Schuurink is an expert in the field of secondary plant metabolism and interactions between plants and pests. Plants excel as chemists: they are able to produce very complex molecules (metabolites) that are not involved in the primary growth process, but usually serve as defences against herbivores. Many of these special metabolites have been shown to be useful for humans, for example taxol and artemisinin. The latter substance is made in the glandular hairs of the plant, just like, among many other substances, the fragrances of peppermint and thyme and the cannabinoids in cannabis plants.
An important overarching goal of Schuurink’s research is to identify the molecules, proteins and genes that contribute to the defence of plants against pests and how the production of these molecules is regulated. His research also focuses on insects, by studying how they modulate plant defences. One of his lines of research, for example, revolves around plant defences against thrips and whiteflies. Within this line, Schuurink, together with Plant Physiology and Molecular Phytopathology colleagues, recently received a new grant from the Dutch Top Consortia (TKI) program to study the interactions between plants, thrips and a virus that is vectored by thrips. This notorious virus can cause great damage to, for example, tomato plants. An overview of such biotic interactions can be found in a special issue of Current Opinion in Biotechnology (2021) of which Schuurink was co-editor.
Another important line that Schuurink is working on revolves around the glandular hairs on the stems and leaves of tomato plants - so-called trichomes - which form an important defence mechanism. Trichomes don't just physically protect against pests; they also secrete pest repellent or toxic substances. In 2018, Schuurink led a team which showed that a protein called MYC1 is essential for the formation of some of these glandular hairs. Schuurink is working on this together with colleagues from the Plant Physiology group.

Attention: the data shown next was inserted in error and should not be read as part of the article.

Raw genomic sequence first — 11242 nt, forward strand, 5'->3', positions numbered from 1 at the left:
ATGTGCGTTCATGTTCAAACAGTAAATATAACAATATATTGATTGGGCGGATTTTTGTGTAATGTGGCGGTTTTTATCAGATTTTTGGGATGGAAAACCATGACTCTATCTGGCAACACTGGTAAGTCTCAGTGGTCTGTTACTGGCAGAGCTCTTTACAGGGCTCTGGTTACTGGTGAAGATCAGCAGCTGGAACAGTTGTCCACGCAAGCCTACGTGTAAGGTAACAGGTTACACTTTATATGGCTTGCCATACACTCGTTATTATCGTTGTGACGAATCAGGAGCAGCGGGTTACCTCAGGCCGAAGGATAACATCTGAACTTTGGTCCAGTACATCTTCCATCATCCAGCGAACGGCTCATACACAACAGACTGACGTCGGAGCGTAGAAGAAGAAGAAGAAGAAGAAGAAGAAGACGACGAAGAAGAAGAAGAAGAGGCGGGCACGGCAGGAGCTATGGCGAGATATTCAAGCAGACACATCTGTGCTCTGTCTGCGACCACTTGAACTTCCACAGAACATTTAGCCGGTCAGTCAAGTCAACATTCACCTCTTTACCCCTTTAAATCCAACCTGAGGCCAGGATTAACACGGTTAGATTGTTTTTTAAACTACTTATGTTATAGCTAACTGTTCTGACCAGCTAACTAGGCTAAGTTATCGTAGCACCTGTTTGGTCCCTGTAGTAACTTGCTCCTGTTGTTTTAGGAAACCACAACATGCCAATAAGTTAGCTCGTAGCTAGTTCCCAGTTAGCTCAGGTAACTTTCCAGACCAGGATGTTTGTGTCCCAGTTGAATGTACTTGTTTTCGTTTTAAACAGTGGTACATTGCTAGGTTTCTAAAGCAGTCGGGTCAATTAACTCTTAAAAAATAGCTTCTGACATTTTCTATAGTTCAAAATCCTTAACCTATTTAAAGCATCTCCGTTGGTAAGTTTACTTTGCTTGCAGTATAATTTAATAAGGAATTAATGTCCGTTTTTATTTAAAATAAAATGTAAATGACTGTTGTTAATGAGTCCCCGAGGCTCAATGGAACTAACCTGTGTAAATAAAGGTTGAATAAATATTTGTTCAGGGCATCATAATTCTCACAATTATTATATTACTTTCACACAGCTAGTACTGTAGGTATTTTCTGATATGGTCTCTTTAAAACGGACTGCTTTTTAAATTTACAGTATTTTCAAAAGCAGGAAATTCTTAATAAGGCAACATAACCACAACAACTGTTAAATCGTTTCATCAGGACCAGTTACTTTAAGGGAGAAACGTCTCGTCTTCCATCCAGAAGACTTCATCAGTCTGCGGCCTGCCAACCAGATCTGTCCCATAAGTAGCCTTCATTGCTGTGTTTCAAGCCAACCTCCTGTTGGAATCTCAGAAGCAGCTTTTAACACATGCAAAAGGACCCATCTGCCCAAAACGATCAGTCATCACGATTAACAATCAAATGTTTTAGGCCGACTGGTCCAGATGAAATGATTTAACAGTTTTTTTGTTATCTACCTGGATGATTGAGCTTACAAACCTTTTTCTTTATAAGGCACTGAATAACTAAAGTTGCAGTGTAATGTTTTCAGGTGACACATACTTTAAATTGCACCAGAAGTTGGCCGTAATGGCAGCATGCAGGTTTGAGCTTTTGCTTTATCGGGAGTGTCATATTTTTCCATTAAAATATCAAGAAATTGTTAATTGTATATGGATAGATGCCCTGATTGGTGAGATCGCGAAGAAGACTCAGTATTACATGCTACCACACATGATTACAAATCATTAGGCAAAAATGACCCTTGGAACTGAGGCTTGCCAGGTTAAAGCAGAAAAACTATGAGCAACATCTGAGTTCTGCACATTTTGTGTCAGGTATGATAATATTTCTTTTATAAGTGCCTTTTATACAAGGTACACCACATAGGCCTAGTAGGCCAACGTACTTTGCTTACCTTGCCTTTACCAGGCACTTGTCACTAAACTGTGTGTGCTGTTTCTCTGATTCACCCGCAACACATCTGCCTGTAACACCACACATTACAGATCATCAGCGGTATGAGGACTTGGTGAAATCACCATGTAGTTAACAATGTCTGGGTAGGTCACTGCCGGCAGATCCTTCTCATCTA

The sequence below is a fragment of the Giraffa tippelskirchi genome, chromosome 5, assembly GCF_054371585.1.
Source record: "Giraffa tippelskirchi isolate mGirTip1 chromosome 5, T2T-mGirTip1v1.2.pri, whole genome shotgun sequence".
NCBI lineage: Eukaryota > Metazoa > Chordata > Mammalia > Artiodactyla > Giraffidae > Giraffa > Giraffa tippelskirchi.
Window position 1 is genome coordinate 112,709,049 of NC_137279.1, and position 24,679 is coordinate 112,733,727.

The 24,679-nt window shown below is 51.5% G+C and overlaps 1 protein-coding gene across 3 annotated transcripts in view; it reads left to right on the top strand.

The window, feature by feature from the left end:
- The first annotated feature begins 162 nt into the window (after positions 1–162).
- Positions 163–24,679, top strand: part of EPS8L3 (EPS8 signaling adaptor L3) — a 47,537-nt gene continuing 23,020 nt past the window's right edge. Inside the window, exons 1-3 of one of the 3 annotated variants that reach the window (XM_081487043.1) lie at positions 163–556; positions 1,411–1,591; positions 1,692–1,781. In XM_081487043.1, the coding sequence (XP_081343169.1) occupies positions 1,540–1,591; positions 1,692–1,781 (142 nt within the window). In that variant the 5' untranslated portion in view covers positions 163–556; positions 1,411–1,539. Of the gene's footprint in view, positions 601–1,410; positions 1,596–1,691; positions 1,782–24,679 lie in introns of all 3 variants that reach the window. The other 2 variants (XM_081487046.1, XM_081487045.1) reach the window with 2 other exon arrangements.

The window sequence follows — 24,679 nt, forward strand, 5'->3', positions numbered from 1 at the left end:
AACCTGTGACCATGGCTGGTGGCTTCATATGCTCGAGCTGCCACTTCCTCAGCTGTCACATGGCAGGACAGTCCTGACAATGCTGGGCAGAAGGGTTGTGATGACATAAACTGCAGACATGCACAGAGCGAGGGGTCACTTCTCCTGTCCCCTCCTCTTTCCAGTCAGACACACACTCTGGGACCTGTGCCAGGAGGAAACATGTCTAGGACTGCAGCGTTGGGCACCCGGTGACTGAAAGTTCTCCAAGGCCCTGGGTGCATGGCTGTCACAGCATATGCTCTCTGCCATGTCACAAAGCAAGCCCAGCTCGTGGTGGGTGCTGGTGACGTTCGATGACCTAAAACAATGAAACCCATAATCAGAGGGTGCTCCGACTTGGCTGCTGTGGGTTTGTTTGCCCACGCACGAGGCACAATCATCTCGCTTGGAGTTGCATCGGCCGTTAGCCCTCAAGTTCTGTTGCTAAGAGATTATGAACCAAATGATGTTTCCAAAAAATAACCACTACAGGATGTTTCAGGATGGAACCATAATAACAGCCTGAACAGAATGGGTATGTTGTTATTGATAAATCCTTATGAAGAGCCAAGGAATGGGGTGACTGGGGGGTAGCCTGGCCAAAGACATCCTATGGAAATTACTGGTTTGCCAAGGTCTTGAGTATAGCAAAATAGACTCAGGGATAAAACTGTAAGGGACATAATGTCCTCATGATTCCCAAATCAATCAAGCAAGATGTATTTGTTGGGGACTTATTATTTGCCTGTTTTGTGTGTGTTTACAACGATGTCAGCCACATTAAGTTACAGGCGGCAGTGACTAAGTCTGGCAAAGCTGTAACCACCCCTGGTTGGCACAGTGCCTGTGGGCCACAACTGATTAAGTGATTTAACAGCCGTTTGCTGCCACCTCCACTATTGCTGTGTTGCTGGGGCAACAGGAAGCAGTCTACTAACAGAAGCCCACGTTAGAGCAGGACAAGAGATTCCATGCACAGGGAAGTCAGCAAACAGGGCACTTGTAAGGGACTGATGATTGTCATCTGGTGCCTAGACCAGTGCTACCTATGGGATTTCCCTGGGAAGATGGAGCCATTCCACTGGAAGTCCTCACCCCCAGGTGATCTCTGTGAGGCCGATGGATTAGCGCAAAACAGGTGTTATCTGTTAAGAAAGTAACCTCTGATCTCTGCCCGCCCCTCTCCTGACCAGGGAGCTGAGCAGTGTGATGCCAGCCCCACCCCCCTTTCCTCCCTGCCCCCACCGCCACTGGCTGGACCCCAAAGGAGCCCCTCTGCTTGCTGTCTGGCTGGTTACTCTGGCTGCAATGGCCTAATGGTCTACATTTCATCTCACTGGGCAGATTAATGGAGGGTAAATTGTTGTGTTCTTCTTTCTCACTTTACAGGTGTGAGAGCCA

Not all his work revolves around pests: in another line of research, Schuurink showed that the flowers of petunias do not passively but actively release volatile substances into the air to attract pollinators such as moths. This resulted in a publication in Science in 2017.
Minor Molecular Life Sciences
Schuurink teaches several courses within the Bachelor's program in Biology and coordinates the Biotic Interactions course in the Master's track Green Life Sciences. He has recently become coordinator of the Tesla minor and is working on establishing the BSc major Molecular Life Sciences. The associated minor will start next year, and it is intended that this will become a major the year after.
In addition to teaching students, he also likes to provide the general public with more knowledge about plant physiology. He does this, for example, through press releases, lectures in the Hortus Amsterdam and in the past by raising enthusiasm for molecular biology amongst secondary school students through the ITS Academy.
Schuurink obtained his doctorate from Leiden University in 1993. He then worked successively at UC Berkeley in California, the Max Planck Institute for Plant Breeding in Cologne and the Heriot-Watt University in Edinburgh. In 2001 he was appointed Assistant Professor at the Swammerdam Institute for Life Sciences of the University of Amsterdam, from where he rose to Associate Professor and now Full Professor.
Schuurink regularly receives important grants to fund his research projects. In addition to the already mentioned TKI-U grant for plant-thrips-virus interactions, in recent years he received a TKI-U grant for research into the production of volatile substances by trichomes and a TTW-NWO grant for research into defence mechanisms of plants against whiteflies. In addition, Schuurink is currently involved in two major EU Horizon 2020 projects.